State Watchdogs: As Biden Takes Office, Republican Attorneys General Likely to Challenge Administration on Many Fronts

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During the past four years, Democratic state attorneys general filed a record number of lawsuits against the Trump administration’s executive orders. [1] Now as the Biden administration takes office, and with the shoe on the other foot, a coalition of six Republican state attorneys general come committed to use “all available means to combat potential federal overreach.” If the partisan divide remains in Congress, as foreshadowed by the current COVID-relief legislation, President Biden’s supporters will urge him to follow the lead of Presidents Obama and Trump and pass landmark policies through executive orders and federal agency regulations. If President Biden takes this road more traveled, we expect even more of the 26 Republican attorneys general to coalesce and file actions to halt such policies. [2]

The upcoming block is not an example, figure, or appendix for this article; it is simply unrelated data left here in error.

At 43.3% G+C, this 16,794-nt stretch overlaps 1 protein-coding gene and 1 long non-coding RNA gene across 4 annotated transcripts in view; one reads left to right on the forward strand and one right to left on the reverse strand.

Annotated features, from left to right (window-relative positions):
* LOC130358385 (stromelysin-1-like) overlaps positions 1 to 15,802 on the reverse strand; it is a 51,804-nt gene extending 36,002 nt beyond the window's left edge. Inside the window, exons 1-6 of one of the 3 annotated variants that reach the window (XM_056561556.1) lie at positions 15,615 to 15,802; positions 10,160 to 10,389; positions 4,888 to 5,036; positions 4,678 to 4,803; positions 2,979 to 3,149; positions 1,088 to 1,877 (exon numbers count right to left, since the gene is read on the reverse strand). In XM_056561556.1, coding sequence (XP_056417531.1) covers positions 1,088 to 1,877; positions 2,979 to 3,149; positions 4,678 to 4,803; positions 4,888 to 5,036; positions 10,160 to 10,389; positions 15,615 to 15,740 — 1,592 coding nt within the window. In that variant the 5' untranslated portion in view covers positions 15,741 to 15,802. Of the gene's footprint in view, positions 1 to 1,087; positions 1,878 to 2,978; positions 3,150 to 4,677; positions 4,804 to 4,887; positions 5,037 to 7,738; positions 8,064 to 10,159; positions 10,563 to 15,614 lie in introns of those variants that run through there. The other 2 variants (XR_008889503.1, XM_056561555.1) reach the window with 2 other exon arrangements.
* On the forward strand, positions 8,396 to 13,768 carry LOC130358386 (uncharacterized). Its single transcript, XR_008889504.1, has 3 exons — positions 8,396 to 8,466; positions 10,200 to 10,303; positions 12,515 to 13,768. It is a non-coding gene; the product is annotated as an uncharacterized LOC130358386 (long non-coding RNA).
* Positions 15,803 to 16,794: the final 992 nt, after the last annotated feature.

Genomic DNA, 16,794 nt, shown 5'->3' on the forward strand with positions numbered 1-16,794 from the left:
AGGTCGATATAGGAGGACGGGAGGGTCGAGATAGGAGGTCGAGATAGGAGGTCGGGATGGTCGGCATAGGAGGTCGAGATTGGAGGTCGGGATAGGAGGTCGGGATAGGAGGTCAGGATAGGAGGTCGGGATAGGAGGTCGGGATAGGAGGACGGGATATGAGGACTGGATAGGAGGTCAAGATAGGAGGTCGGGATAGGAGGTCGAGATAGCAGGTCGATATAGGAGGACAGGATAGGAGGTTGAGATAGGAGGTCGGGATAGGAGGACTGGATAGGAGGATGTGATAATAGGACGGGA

On January 27, a coalition led by West Virginia Attorney General Patrick Morrisey and joined by the Arkansas, Indiana, Mississippi, Montana, and Texas attorneys general sent President Biden a letter requesting a chance to collaborate in creating constitutionally sound laws. [3] The letter expresses concern that President Biden’s first-week actions show that he may be “following the unfortunate path of executive unilateralism.” The coalition emphasizes that if the president violates the Constitution, statutes, or the Administrative Procedures Act, these state attorneys general will “take action.” In that vein, the letter highlights several “core constitutional tenets” and lays out specific potential Biden administration policies that they believe will result in violations:

  • Limited federal power. The letter calls for the Biden administration “to not propose or publicly support any new federal law outside the bounds of the federal government’s limited power,” and if such a law passes, the letter urges the president to veto it.